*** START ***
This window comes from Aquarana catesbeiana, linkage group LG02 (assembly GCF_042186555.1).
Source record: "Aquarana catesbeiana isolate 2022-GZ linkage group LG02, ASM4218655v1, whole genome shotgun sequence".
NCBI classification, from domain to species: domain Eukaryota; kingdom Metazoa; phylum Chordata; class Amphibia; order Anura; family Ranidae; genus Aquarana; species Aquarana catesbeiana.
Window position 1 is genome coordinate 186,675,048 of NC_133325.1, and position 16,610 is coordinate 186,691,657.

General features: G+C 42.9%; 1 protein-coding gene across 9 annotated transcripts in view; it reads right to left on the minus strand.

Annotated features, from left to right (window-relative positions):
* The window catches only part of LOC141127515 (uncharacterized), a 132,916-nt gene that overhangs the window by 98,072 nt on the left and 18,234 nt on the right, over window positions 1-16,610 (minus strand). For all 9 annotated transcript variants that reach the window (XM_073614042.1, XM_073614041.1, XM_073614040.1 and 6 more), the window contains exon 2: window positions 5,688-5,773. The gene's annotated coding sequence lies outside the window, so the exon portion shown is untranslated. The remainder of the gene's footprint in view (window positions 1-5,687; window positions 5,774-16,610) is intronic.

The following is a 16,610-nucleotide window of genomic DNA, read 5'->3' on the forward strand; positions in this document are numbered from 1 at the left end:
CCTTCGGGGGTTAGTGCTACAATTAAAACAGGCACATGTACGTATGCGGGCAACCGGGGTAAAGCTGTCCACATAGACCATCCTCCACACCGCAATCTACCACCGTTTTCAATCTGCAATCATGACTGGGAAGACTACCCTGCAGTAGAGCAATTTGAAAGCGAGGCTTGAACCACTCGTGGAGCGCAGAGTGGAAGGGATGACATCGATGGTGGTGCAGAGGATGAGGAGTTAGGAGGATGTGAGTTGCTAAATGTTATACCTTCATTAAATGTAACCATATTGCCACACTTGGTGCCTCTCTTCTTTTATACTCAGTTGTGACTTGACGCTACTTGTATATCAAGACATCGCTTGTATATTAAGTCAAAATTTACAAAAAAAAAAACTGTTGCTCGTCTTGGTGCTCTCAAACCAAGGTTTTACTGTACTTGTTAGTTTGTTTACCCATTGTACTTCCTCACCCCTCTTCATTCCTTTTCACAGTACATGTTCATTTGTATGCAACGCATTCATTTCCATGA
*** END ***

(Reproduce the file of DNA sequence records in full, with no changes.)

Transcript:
This window comes from Aquarana catesbeiana, linkage group LG02 (assembly GCF_042186555.1).
Source record: "Aquarana catesbeiana isolate 2022-GZ linkage group LG02, ASM4218655v1, whole genome shotgun sequence".
NCBI classification, from domain to species: domain Eukaryota; kingdom Metazoa; phylum Chordata; class Amphibia; order Anura; family Ranidae; genus Aquarana; species Aquarana catesbeiana.
Window position 1 is genome coordinate 186,675,048 of NC_133325.1, and position 16,610 is coordinate 186,691,657.

General features: G+C 42.9%; 1 protein-coding gene across 9 annotated transcripts in view; it reads right to left on the minus strand.

Annotated features, from left to right (window-relative positions):
* The window catches only part of LOC141127515 (uncharacterized), a 132,916-nt gene that overhangs the window by 98,072 nt on the left and 18,234 nt on the right, over window positions 1-16,610 (minus strand). For all 9 annotated transcript variants that reach the window (XM_073614042.1, XM_073614041.1, XM_073614040.1 and 6 more), the window contains exon 2: window positions 5,688-5,773. The gene's annotated coding sequence lies outside the window, so the exon portion shown is untranslated. The remainder of the gene's footprint in view (window positions 1-5,687; window positions 5,774-16,610) is intronic.

The following is a 16,610-nucleotide window of genomic DNA, read 5'->3' on the forward strand; positions in this document are numbered from 1 at the left end:
CCTTCGGGGGTTAGTGCTACAATTAAAACAGGCACATGTACGTATGCGGGCAACCGGGGTAAAGCTGTCCACATAGACCATCCTCCACACCGCAATCTACCACCGTTTTCAATCTGCAATCATGACTGGGAAGACTACCCTGCAGTAGAGCAATTTGAAAGCGAGGCTTGAACCACTCGTGGAGCGCAGAGTGGAAGGGATGACATCGATGGTGGTGCAGAGGATGAGGAGTTAGGAGGATGTGAGTTGCTAAATGTTATACCTTCATTAAATGTAACCATATTGCCACACTTGGTGCCTCTCTTCTTTTATACTCAGTTGTGACTTGACGCTACTTGTATATCAAGACATCGCTTGTATATTAAGTCAAAATTTACAAAAAAAAAAACTGTTGCTCGTCTTGGTGCTCTCAAACCAAGGTTTTACTGTACTTGTTAGTTTGTTTACCCATTGTACTTCCTCACCCCTCTTCATTCCTTTTCACAGTACATGTTCATTTGTATGCAACGCATTCATTTCCATGA